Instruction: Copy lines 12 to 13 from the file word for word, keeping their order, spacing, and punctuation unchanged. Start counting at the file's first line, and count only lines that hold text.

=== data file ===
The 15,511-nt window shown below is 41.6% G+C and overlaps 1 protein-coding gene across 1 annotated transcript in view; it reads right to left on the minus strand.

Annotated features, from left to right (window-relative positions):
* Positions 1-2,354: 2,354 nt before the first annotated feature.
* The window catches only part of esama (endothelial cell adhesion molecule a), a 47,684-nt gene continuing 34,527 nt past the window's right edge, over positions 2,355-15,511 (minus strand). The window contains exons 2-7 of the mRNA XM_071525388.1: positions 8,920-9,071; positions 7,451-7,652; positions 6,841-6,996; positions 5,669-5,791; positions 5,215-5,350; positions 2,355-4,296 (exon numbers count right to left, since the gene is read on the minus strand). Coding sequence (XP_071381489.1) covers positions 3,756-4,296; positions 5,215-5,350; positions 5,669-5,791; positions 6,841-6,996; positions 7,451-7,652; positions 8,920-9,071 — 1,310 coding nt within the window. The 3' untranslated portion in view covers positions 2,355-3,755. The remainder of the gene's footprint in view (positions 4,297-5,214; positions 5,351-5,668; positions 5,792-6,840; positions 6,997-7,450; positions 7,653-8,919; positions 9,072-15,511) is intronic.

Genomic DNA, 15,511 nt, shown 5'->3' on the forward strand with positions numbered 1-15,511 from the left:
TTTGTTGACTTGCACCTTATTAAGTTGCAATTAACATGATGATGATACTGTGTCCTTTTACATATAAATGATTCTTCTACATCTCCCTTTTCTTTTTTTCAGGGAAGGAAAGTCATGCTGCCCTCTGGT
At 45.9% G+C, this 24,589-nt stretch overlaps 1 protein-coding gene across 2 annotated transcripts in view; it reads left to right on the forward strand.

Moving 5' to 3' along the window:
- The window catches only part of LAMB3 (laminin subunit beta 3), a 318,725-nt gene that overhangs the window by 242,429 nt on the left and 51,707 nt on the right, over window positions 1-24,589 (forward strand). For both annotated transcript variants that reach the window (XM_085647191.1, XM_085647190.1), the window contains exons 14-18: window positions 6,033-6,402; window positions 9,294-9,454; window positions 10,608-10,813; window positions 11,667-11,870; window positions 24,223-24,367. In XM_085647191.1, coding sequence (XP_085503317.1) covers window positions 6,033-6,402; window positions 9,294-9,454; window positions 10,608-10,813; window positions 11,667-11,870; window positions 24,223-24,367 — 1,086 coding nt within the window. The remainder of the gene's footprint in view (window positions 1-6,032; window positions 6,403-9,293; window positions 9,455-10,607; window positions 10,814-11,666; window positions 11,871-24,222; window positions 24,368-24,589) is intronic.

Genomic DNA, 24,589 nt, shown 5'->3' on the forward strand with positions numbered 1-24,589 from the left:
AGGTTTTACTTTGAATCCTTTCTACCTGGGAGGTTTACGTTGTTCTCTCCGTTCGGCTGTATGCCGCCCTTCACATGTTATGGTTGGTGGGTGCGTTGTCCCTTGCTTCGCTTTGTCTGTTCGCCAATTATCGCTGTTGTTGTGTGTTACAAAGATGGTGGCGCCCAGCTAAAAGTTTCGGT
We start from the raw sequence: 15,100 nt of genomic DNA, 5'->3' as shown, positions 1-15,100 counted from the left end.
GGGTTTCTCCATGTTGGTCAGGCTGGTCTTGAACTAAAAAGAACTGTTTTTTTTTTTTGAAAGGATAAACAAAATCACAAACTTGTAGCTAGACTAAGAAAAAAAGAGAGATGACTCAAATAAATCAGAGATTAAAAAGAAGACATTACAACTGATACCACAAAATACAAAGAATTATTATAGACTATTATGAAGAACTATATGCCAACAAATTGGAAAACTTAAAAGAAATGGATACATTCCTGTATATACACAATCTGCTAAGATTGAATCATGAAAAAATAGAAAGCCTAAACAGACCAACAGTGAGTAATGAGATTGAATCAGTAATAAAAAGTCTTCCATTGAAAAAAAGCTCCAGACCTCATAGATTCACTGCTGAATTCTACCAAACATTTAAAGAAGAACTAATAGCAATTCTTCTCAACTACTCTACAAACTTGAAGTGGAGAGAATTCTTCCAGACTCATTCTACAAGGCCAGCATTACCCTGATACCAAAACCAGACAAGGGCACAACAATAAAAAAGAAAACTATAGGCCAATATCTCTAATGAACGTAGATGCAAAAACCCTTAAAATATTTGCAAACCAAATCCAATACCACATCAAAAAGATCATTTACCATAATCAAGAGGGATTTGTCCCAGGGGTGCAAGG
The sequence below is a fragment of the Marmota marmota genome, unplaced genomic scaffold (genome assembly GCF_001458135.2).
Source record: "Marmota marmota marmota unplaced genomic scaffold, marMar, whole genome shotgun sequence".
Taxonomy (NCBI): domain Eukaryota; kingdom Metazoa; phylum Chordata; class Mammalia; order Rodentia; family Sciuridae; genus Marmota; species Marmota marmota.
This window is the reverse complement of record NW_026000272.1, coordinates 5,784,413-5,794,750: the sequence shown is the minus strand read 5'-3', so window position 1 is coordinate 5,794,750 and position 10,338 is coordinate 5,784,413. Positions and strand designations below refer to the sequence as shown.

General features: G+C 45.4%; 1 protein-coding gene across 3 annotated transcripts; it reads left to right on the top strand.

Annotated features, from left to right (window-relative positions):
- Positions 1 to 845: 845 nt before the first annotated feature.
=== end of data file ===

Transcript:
We start from the raw sequence: 15,100 nt of genomic DNA, 5'->3' as shown, positions 1-15,100 counted from the left end.
GGGTTTCTCCATGTTGGTCAGGCTGGTCTTGAACTAAAAAGAACTGTTTTTTTTTTTTGAAAGGATAAACAAAATCACAAACTTGTAGCTAGACTAAGAAAAAAAGAGAGATGACTCAAATAAATCAGAGATTAAAAAGAAGACATTACAACTGATACCACAAAATACAAAGAATTATTATAGACTATTATGAAGAACTATATGCCAACAAATTGGAAAACTTAAAAGAAATGGATACATTCCTGTATATACACAATCTGCTAAGATTGAATCATGAAAAAATAGAAAGCCTAAACAGACCAACAGTGAGTAATGAGATTGAATCAGTAATAAAAAGTCTTCCATTGAAAAAAAGCTCCAGACCTCATAGATTCACTGCTGAATTCTACCAAACATTTAAAGAAGAACTAATAGCAATTCTTCTCAACTACTCTACAAACTTGAAGTGGAGAGAATTCTTCCAGACTCATTCTACAAGGCCAGCATTACCCTGATACCAAAACCAGACAAGGGCACAACAATAAAAAAGAAAACTATAGGCCAATATCTCTAATGAACGTAGATGCAAAAACCCTTAAAATATTTGCAAACCAAATCCAATACCACATCAAAAAGATCATTTACCATAATCAAGAGGGATTTGTCCCAGGGGTGCAAGG